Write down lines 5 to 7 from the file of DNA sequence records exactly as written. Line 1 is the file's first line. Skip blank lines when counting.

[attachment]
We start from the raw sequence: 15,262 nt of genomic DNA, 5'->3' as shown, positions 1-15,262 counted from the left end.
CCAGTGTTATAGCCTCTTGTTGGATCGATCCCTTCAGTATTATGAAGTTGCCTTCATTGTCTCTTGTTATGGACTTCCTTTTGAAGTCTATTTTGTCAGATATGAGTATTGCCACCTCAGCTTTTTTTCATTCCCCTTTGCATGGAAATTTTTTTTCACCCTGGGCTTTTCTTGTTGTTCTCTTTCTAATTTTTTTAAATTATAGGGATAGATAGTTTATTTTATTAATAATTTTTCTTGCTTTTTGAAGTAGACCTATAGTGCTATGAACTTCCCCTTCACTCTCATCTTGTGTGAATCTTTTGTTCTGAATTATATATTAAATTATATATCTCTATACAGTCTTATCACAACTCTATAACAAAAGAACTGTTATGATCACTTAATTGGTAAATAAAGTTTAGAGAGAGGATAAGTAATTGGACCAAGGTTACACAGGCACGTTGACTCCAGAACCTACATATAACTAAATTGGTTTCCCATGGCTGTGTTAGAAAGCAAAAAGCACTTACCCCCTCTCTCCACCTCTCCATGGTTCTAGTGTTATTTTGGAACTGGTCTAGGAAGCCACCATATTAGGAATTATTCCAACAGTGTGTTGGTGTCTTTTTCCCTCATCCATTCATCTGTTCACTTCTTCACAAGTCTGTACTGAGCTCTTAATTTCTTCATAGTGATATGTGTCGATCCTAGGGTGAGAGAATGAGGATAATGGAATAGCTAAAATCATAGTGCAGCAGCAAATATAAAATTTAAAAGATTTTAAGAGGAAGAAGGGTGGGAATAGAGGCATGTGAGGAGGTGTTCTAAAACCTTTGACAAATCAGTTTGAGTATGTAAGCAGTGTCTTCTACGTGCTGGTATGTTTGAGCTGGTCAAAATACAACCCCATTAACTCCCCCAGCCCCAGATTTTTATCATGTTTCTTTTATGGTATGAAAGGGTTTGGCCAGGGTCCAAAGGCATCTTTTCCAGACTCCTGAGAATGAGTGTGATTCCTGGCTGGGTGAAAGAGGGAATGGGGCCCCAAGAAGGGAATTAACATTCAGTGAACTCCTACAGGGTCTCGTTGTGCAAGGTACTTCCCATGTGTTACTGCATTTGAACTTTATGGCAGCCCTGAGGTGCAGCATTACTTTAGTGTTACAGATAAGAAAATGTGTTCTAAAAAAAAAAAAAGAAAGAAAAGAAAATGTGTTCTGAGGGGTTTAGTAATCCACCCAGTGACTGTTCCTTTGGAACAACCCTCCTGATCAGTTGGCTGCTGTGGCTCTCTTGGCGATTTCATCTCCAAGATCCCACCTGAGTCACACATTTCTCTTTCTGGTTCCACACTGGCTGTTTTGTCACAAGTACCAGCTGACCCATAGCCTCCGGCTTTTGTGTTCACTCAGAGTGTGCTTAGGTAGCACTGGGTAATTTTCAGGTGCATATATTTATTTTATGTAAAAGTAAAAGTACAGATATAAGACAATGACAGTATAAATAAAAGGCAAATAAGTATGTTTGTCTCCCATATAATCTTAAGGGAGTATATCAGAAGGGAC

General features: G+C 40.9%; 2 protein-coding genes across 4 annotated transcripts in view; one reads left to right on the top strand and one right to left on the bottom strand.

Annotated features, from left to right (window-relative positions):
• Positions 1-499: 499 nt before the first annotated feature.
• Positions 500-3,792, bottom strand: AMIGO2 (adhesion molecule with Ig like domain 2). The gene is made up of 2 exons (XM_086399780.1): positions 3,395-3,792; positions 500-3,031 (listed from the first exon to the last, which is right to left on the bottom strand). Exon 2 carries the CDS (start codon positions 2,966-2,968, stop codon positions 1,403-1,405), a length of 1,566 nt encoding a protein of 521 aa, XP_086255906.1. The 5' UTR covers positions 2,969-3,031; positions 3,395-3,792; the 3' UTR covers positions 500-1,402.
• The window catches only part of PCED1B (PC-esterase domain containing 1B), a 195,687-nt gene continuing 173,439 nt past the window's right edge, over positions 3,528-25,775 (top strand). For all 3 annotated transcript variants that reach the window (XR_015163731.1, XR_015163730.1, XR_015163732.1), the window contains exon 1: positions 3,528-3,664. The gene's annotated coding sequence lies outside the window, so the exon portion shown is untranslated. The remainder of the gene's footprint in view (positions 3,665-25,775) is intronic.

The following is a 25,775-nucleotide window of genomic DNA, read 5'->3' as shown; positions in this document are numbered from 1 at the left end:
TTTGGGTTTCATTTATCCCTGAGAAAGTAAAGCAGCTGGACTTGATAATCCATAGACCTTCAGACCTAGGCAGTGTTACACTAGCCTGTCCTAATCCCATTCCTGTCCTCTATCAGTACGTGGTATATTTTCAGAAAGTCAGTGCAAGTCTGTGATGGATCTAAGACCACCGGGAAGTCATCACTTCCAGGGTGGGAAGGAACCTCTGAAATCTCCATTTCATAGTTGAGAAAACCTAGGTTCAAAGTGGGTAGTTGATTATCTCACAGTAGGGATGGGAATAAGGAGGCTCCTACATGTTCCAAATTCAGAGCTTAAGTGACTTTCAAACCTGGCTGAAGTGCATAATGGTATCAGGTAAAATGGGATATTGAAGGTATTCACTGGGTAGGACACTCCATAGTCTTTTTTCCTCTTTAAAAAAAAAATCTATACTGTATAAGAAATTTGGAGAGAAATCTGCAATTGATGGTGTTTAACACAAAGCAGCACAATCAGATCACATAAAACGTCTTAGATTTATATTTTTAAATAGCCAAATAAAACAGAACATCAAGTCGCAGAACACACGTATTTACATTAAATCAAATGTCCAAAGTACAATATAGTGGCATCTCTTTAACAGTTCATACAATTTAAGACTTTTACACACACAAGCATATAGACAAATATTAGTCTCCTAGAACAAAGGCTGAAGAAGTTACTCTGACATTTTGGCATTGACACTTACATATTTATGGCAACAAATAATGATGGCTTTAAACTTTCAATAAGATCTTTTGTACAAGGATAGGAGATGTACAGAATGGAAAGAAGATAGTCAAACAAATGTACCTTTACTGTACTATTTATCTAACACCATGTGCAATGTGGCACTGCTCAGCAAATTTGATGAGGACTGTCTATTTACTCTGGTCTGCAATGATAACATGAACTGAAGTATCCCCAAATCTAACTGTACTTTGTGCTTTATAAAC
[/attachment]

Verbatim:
• Positions 1-499: 499 nt before the first annotated feature.
• Positions 500-3,792, bottom strand: AMIGO2 (adhesion molecule with Ig like domain 2). The gene is made up of 2 exons (XM_086399780.1): positions 3,395-3,792; positions 500-3,031 (listed from the first exon to the last, which is right to left on the bottom strand). Exon 2 carries the CDS (start codon positions 2,966-2,968, stop codon positions 1,403-1,405), a length of 1,566 nt encoding a protein of 521 aa, XP_086255906.1. The 5' UTR covers positions 2,969-3,031; positions 3,395-3,792; the 3' UTR covers positions 500-1,402.
• The window catches only part of PCED1B (PC-esterase domain containing 1B), a 195,687-nt gene continuing 173,439 nt past the window's right edge, over positions 3,528-25,775 (top strand). For all 3 annotated transcript variants that reach the window (XR_015163731.1, XR_015163730.1, XR_015163732.1), the window contains exon 1: positions 3,528-3,664. The gene's annotated coding sequence lies outside the window, so the exon portion shown is untranslated. The remainder of the gene's footprint in view (positions 3,665-25,775) is intronic.